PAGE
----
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  • Hello everyone,

    I have a perhaps rather odd request for you!

    I am a teacher and am currently correcting a test of a student. This student, remarkably, mentioned a particular story of Deltora Quest as part of an answer for the test. I am, unfortunately, not familiar at all with the series - but I don't want to let that stand in the way of rewarding the student for a creative answer to the question in the test. Could you help me figure out what this student is referring to?

    From what I understand, the main character is being told to choose from two roads, one of which looks terrifying. The character does (not?) choose this road, and ends up in a load of trouble.

    Can you help me figure out what the context of the story is? In particular (1) the book this story is featured, (2) the name of the main character, (3) the context of the choice (is there someone making him choose?), (4) what the two roads are like and (5) which he/she chooses in the end.

    If anyone could help me with these questions it would be much appreciated!

    Thanks in advance,

    Stapleslao

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    • Hi there!

      Thanks for asking, I'm sure we'll find the mentioned story from the books quickly.

      I think the student may be reffering to the choice of path in the book City of the Rats that Lief, Jasmine and Barda come across riding their Mudlets.

      However, I'll see what other users suggest it could be.

      I'm impressed by your willingness to give your student a fair go!

      Thanks,

      Ben

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    • It sounds to me like the scenario you are describing is the one Ben mentioned.

      In City of the Rats, the third book of Deltora Quest 1, the three protagonists are given strange beasts called Muddlets to ride. The shopkeeper who sold the Muddlets warns the questers not to take the Muddlets down the Broad River path when the road forks. However, he does not give a reason for his warning, which leads the companions to incorrectly guess his motives for warning them. They believe he was just trying to keep them out of danger -- out of the City of the Rats, which lies on the Broad River and is exactly where they want to go. They take the Broad River path despite the shopkeeper's advice against it, and end up riding right by an apple orchard not far from the Muddlets' original home. The Muddlets threw their riders and bolted when they saw home and smelled their favorite food. The questing companions end up in loads of trouble when they wake up Muddlet-less in a creepy city of cultish people obsessed with cleanliness.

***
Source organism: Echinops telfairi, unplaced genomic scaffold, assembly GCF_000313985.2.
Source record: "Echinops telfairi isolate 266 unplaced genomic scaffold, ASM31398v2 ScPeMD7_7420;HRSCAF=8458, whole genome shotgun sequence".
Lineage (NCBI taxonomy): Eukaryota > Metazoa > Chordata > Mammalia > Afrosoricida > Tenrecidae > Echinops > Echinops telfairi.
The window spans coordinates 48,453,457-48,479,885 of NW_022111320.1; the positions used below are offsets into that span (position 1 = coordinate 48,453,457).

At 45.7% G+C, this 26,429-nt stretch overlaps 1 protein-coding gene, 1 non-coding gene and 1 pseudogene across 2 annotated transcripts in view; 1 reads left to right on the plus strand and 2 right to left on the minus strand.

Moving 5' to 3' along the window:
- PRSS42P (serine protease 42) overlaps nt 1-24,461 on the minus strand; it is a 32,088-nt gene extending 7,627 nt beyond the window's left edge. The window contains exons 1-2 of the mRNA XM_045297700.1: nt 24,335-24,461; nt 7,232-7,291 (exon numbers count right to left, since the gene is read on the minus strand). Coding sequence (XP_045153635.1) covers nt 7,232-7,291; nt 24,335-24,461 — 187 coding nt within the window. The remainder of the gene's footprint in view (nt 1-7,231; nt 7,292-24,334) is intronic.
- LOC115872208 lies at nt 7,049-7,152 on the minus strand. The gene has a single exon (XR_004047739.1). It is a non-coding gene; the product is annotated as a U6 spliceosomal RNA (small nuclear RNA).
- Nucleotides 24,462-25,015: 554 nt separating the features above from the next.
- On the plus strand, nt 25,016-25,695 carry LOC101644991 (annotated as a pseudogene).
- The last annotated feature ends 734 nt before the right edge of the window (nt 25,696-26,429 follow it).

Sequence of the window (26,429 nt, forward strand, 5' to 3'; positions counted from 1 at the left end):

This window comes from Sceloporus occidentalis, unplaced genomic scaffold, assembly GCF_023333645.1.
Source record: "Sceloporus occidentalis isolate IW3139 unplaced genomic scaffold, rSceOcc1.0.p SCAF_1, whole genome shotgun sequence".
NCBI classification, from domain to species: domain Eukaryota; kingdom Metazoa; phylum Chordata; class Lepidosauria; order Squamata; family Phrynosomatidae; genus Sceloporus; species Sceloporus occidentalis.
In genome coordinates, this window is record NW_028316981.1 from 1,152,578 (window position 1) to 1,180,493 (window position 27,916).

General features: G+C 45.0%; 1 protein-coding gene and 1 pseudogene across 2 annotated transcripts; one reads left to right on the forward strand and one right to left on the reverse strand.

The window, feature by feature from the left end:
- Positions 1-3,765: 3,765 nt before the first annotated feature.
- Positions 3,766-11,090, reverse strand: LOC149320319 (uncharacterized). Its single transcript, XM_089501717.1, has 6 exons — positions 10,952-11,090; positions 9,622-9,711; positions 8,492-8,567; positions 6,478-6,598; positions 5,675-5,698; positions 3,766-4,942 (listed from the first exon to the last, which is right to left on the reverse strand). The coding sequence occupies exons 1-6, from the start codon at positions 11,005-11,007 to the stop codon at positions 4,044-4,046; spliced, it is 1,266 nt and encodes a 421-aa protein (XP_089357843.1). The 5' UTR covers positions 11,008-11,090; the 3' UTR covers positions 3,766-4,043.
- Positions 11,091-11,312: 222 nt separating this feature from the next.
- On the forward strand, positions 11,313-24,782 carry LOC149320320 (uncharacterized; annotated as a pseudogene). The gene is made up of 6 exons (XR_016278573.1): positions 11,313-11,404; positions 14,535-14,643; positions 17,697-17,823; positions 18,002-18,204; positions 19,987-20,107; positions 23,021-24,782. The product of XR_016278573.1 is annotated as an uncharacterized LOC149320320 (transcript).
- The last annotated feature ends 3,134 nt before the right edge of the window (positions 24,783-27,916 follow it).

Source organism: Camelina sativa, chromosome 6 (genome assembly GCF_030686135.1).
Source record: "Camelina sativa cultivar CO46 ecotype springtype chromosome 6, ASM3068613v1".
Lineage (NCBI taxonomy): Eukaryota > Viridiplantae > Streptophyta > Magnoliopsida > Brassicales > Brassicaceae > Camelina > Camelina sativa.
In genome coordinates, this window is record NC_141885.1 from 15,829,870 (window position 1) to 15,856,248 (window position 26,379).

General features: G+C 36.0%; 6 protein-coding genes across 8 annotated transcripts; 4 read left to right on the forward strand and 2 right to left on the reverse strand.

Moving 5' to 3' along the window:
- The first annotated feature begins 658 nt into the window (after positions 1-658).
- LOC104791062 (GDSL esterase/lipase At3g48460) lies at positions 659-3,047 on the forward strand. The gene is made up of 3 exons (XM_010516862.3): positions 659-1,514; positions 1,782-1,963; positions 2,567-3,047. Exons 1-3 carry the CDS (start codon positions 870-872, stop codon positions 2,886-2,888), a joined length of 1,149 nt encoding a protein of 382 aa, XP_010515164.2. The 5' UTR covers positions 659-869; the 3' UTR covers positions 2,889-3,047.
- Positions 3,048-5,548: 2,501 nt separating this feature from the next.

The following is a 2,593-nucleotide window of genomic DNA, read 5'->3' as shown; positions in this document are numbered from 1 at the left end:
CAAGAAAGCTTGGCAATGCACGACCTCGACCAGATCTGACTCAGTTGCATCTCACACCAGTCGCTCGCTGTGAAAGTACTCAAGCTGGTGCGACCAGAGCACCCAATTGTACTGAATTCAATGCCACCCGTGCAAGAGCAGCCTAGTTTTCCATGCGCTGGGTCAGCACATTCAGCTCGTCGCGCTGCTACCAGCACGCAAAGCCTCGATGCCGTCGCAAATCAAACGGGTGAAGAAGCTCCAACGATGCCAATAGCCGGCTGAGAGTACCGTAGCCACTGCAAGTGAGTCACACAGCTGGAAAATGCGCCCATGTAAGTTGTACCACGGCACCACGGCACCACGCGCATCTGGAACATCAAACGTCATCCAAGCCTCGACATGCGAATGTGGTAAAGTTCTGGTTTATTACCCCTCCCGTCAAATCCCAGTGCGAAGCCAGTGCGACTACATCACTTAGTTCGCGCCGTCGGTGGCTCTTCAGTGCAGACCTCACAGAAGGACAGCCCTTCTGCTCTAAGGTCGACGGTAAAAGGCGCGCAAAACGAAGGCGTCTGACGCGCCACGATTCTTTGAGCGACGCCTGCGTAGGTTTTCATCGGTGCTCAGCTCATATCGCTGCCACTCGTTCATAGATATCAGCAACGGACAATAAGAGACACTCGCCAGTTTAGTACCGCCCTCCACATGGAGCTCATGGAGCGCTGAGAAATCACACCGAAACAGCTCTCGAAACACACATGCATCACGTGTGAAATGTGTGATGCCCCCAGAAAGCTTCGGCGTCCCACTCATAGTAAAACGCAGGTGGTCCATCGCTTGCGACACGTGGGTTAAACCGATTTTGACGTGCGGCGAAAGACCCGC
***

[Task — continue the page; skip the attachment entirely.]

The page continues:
So here are my answers to your questions, based on my understanding of the information you gave.

      1) The book is City of the Rats, from Deltora Quest 1.

      2) The main character is Lief, and the deuteragonists are Barda and Jasmine.

      3) No one is making them choose, but they had vague advice not to choose a certain path.

      4) Neither option was particularly bad, but the path the companions chose was a wide road through fertile green country. The other road was wide and strong as well. 

      5) The companions chose the road they thought would lead them to their destination, regardless of the shopkeeper's suggestion.

      I hope this helps!

      Rey

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    • Thanks Rey!

      Let us know if you have any more questions Stapleslao!

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    • Hey Rey and Belt of Deltora,

      Thank you ever so much for your responses! I think it's great when students think outside of the box - in this case when they relate what they learnt with something they read in a whole different context. If they do, then I find it to be my duty to try my best to understand them.

      I remained a bit vague earlier about the question itself, but now that you've told me the story and I have made up my mind I'll tell you what it was about if you're interested. The question was about Hercules (or rather Heracles, as the Greeks referred to him). In an ancient story from the fourth century BC the Greek author Xenophon wrote about Hercules standing at a crossroads in his youth. At this crossroads two women appear to him, one representing Vice, the other Virtue. They both stand next to the two roads, Virtue next to a narrow road, that has many obstacles, and Vice next to a broad road that is easy to walk upon. Hercules has to walk either the narrow or the broad road, or: choose between either Vice or Virtue.

      The question was to name a particular work of art in which the artist used this idea of chosing between Vice and Virtue, represented in a narrow and a broad road.

      In this particular case I understand that there is a comparison in the sense that there is a crossroads and that the main character has to choose between two roads. However, there is no moral choice involved, as with Hercules: neither road stands for the concept of Virtue or Vice in itself. Also, neither road appears to be full of obstacles while the other is easy to thread. Another difference is that Lief choses the wrong road, where Hercules choses the right one. So unfortunately, the comparison stops at both being a choice of a road with consequences.

      So to conclude, no points for this answer unfortunately. Not to worry though: the student passed with flying colours anyway!

      Thank you very much for your help - also on behalf of the student!

      Stapleslao

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    • You're welcome! Happy to help.

      It's great to see your dedication in trying to understand the student, even if their answer didn't get them any marks. I'm glad to hear they passed though!

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